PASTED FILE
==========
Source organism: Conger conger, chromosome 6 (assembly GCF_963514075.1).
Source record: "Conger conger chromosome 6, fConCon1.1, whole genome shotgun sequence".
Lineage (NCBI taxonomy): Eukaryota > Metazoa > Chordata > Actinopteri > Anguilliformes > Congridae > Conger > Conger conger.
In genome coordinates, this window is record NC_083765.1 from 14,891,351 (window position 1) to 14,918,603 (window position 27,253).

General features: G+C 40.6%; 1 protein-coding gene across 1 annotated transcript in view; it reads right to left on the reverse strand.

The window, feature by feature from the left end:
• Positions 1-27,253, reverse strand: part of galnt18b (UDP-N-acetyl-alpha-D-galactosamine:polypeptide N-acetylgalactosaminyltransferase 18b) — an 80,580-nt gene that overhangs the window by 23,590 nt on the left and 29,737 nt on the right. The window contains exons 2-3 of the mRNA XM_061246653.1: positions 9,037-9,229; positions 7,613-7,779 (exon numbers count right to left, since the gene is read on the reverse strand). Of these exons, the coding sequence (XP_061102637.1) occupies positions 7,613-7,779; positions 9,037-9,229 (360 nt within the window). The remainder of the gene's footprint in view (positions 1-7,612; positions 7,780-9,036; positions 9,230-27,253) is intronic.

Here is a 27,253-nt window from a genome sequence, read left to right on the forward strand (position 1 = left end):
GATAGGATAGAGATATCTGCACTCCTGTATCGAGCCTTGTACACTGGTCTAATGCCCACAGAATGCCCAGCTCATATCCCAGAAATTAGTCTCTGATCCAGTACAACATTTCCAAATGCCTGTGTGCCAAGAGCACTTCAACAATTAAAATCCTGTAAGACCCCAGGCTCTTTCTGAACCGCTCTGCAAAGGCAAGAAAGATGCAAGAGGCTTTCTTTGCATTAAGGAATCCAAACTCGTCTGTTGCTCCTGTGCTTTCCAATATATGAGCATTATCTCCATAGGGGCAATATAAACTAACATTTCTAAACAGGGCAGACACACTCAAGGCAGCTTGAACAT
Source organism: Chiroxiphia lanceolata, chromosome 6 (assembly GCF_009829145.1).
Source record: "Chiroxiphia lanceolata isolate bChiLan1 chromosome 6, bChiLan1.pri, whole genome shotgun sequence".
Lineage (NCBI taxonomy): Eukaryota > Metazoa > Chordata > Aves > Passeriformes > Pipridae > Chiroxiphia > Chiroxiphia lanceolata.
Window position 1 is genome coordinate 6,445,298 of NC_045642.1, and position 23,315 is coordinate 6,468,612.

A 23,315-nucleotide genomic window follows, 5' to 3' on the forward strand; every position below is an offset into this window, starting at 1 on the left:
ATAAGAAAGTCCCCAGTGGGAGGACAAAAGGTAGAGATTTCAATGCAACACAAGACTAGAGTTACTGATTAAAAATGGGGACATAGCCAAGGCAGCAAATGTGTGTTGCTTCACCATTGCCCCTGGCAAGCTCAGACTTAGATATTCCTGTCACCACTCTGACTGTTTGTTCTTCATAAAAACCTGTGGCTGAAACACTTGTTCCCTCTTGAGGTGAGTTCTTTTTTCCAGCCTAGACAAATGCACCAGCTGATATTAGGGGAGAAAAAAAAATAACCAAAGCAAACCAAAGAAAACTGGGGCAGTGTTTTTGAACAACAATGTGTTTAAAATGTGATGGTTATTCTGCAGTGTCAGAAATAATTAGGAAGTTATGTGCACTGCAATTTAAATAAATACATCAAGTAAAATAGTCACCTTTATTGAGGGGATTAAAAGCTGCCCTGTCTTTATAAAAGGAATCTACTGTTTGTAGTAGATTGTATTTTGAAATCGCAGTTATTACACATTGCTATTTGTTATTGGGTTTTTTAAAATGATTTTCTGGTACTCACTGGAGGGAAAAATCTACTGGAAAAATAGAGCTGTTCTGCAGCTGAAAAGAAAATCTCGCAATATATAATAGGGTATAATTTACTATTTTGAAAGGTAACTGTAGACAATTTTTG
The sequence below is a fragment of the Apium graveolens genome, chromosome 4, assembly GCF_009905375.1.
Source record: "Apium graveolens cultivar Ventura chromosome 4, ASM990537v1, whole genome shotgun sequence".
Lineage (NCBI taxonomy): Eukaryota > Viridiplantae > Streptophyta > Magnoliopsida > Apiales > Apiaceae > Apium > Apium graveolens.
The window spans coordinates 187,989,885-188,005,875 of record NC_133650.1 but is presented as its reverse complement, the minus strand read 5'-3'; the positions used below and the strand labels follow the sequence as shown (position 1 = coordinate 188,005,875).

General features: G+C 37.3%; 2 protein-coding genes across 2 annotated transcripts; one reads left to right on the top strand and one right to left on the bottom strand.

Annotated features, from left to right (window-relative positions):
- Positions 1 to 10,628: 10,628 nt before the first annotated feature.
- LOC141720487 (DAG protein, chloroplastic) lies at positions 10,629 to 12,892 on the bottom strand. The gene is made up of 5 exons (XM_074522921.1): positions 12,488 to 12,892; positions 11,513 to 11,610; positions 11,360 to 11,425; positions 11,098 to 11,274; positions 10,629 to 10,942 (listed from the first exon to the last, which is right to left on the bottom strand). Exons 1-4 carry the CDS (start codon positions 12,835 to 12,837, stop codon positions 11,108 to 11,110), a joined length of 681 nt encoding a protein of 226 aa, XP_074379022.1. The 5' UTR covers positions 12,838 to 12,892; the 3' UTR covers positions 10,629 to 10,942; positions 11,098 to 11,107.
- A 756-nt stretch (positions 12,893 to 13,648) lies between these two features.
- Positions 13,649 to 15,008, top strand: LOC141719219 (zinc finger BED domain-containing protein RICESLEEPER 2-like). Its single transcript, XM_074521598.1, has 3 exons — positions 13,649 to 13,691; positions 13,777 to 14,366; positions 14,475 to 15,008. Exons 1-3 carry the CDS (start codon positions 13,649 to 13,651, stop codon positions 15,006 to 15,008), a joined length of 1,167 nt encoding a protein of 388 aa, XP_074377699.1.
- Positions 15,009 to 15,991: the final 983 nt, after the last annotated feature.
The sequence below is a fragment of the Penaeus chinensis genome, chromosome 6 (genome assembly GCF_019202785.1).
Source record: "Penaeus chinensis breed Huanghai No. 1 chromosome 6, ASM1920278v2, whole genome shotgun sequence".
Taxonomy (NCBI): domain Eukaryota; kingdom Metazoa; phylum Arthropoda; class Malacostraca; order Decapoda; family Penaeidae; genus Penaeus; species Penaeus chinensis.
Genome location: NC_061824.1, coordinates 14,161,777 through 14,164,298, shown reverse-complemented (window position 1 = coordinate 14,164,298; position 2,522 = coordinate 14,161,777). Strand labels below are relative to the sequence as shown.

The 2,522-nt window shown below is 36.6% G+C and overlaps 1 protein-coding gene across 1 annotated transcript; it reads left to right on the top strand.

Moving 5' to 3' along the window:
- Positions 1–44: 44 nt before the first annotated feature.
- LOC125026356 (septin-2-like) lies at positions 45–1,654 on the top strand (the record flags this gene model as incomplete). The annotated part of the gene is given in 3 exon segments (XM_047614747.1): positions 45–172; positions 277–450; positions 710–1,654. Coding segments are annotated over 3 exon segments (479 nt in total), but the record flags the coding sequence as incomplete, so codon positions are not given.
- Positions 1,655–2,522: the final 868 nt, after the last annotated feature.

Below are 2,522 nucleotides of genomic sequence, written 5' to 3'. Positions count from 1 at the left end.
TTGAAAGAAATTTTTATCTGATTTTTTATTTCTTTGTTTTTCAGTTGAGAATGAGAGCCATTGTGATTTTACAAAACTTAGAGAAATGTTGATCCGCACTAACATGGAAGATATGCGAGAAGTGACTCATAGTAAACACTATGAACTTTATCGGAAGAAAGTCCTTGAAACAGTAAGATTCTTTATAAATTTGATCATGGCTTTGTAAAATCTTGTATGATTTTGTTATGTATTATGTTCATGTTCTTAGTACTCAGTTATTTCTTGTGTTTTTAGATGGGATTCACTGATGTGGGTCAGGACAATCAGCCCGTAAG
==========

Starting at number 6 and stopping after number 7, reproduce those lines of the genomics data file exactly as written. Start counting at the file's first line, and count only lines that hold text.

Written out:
The window, feature by feature from the left end:
• Positions 1-27,253, reverse strand: part of galnt18b (UDP-N-acetyl-alpha-D-galactosamine:polypeptide N-acetylgalactosaminyltransferase 18b) — an 80,580-nt gene that overhangs the window by 23,590 nt on the left and 29,737 nt on the right. The window contains exons 2-3 of the mRNA XM_061246653.1: positions 9,037-9,229; positions 7,613-7,779 (exon numbers count right to left, since the gene is read on the reverse strand). Of these exons, the coding sequence (XP_061102637.1) occupies positions 7,613-7,779; positions 9,037-9,229 (360 nt within the window). The remainder of the gene's footprint in view (positions 1-7,612; positions 7,780-9,036; positions 9,230-27,253) is intronic.